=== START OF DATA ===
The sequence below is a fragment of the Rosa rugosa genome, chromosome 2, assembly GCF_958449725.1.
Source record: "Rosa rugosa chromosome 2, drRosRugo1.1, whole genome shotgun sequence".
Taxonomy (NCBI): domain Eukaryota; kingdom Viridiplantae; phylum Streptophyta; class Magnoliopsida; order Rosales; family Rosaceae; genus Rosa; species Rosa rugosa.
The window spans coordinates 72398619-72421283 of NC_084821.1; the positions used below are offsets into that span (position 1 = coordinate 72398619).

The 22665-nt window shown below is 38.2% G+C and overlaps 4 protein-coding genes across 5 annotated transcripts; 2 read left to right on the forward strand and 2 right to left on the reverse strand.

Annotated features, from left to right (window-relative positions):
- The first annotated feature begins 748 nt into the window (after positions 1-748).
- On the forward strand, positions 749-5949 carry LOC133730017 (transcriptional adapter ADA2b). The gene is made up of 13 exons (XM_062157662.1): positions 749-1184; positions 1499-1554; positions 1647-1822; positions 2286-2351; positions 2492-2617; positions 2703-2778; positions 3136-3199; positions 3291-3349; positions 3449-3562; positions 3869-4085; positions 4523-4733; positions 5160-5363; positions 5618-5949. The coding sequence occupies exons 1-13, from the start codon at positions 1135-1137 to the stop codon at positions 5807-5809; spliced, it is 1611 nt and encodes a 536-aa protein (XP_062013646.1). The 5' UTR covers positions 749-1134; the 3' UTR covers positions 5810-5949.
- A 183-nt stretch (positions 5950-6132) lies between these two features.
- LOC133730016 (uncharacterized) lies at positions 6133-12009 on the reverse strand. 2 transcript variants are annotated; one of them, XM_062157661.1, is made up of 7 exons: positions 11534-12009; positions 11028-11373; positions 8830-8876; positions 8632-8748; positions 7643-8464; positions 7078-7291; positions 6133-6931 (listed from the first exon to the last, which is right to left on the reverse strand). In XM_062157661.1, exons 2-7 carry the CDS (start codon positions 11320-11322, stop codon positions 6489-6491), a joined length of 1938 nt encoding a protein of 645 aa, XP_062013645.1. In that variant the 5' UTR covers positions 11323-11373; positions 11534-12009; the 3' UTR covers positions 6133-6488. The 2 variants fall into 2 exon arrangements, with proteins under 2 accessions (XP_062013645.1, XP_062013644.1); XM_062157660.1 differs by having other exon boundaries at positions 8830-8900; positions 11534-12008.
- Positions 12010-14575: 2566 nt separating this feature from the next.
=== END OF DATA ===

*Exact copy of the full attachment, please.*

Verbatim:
The sequence below is a fragment of the Rosa rugosa genome, chromosome 2, assembly GCF_958449725.1.
Source record: "Rosa rugosa chromosome 2, drRosRugo1.1, whole genome shotgun sequence".
Taxonomy (NCBI): domain Eukaryota; kingdom Viridiplantae; phylum Streptophyta; class Magnoliopsida; order Rosales; family Rosaceae; genus Rosa; species Rosa rugosa.
The window spans coordinates 72398619-72421283 of NC_084821.1; the positions used below are offsets into that span (position 1 = coordinate 72398619).

The 22665-nt window shown below is 38.2% G+C and overlaps 4 protein-coding genes across 5 annotated transcripts; 2 read left to right on the forward strand and 2 right to left on the reverse strand.

Annotated features, from left to right (window-relative positions):
- The first annotated feature begins 748 nt into the window (after positions 1-748).
- On the forward strand, positions 749-5949 carry LOC133730017 (transcriptional adapter ADA2b). The gene is made up of 13 exons (XM_062157662.1): positions 749-1184; positions 1499-1554; positions 1647-1822; positions 2286-2351; positions 2492-2617; positions 2703-2778; positions 3136-3199; positions 3291-3349; positions 3449-3562; positions 3869-4085; positions 4523-4733; positions 5160-5363; positions 5618-5949. The coding sequence occupies exons 1-13, from the start codon at positions 1135-1137 to the stop codon at positions 5807-5809; spliced, it is 1611 nt and encodes a 536-aa protein (XP_062013646.1). The 5' UTR covers positions 749-1134; the 3' UTR covers positions 5810-5949.
- A 183-nt stretch (positions 5950-6132) lies between these two features.
- LOC133730016 (uncharacterized) lies at positions 6133-12009 on the reverse strand. 2 transcript variants are annotated; one of them, XM_062157661.1, is made up of 7 exons: positions 11534-12009; positions 11028-11373; positions 8830-8876; positions 8632-8748; positions 7643-8464; positions 7078-7291; positions 6133-6931 (listed from the first exon to the last, which is right to left on the reverse strand). In XM_062157661.1, exons 2-7 carry the CDS (start codon positions 11320-11322, stop codon positions 6489-6491), a joined length of 1938 nt encoding a protein of 645 aa, XP_062013645.1. In that variant the 5' UTR covers positions 11323-11373; positions 11534-12009; the 3' UTR covers positions 6133-6488. The 2 variants fall into 2 exon arrangements, with proteins under 2 accessions (XP_062013645.1, XP_062013644.1); XM_062157660.1 differs by having other exon boundaries at positions 8830-8900; positions 11534-12008.
- Positions 12010-14575: 2566 nt separating this feature from the next.